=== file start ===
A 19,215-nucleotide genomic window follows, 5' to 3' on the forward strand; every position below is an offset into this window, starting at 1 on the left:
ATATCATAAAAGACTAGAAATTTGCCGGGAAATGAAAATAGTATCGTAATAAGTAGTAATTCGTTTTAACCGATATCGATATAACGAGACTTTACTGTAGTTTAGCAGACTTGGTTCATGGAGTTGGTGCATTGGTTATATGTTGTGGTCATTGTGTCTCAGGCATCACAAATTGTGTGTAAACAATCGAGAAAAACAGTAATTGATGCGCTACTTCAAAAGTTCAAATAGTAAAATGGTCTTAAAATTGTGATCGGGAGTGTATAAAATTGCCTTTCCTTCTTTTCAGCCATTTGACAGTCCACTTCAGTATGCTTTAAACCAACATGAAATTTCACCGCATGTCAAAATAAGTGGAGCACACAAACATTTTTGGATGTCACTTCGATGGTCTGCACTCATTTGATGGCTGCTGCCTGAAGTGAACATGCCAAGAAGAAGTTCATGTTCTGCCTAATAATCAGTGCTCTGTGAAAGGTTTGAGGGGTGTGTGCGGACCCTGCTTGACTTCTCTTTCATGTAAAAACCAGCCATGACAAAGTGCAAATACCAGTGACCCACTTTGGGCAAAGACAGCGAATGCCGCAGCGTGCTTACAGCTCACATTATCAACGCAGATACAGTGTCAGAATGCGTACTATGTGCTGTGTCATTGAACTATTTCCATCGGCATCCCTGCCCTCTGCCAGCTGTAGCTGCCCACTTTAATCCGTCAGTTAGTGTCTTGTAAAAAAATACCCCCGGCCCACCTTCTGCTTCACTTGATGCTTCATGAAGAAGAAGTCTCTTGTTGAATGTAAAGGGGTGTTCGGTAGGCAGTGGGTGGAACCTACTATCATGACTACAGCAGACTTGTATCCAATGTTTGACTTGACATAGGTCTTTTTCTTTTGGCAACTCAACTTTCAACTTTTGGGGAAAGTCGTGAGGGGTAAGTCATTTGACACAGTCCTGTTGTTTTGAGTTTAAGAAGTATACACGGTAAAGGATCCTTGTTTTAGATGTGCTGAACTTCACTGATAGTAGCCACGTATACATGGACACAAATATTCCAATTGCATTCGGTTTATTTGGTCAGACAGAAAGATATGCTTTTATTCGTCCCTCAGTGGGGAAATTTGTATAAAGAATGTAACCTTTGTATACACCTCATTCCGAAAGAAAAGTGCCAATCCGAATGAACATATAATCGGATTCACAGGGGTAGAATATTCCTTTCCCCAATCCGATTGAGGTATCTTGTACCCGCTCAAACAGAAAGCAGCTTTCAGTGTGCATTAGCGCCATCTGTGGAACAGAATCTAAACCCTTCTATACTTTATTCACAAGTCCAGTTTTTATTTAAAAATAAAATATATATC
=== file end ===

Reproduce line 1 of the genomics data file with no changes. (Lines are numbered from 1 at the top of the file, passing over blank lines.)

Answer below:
A 19,215-nucleotide genomic window follows, 5' to 3' on the forward strand; every position below is an offset into this window, starting at 1 on the left: